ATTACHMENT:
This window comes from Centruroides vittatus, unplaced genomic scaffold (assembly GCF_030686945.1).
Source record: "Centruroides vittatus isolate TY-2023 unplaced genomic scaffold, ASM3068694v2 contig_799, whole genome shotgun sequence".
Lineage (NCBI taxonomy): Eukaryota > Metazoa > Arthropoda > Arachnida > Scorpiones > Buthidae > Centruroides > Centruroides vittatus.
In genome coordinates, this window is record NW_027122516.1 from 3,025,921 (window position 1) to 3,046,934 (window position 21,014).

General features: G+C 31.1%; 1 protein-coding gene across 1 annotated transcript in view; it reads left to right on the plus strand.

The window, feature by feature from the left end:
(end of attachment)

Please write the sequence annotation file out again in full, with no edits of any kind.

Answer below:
This window comes from Centruroides vittatus, unplaced genomic scaffold (assembly GCF_030686945.1).
Source record: "Centruroides vittatus isolate TY-2023 unplaced genomic scaffold, ASM3068694v2 contig_799, whole genome shotgun sequence".
Lineage (NCBI taxonomy): Eukaryota > Metazoa > Arthropoda > Arachnida > Scorpiones > Buthidae > Centruroides > Centruroides vittatus.
In genome coordinates, this window is record NW_027122516.1 from 3,025,921 (window position 1) to 3,046,934 (window position 21,014).

General features: G+C 31.1%; 1 protein-coding gene across 1 annotated transcript in view; it reads left to right on the plus strand.

The window, feature by feature from the left end: